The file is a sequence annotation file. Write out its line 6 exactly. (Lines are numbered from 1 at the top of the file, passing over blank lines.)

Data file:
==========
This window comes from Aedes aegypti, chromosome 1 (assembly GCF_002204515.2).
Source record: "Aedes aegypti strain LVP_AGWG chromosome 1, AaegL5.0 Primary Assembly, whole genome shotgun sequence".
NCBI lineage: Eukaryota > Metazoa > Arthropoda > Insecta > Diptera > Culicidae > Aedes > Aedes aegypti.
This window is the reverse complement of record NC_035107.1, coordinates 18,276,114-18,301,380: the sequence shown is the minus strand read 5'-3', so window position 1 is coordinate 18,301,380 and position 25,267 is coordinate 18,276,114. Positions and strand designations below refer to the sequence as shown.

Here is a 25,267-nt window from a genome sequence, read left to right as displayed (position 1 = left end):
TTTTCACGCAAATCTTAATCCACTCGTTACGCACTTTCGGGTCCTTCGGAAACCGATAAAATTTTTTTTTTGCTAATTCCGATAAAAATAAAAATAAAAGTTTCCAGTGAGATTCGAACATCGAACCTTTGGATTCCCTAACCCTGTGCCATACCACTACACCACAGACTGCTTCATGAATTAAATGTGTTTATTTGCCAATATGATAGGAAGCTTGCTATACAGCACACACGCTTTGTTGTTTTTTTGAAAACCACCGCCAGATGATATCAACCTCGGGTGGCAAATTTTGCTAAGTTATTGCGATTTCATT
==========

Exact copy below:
TTTTCACGCAAATCTTAATCCACTCGTTACGCACTTTCGGGTCCTTCGGAAACCGATAAAATTTTTTTTTTGCTAATTCCGATAAAAATAAAAATAAAAGTTTCCAGTGAGATTCGAACATCGAACCTTTGGATTCCCTAACCCTGTGCCATACCACTACACCACAGACTGCTTCATGAATTAAATGTGTTTATTTGCCAATATGATAGGAAGCTTGCTATACAGCACACACGCTTTGTTGTTTTTTTGAAAACCACCGCCAGATGATATCAACCTCGGGTGGCAAATTTTGCTAAGTTATTGCGATTTCATT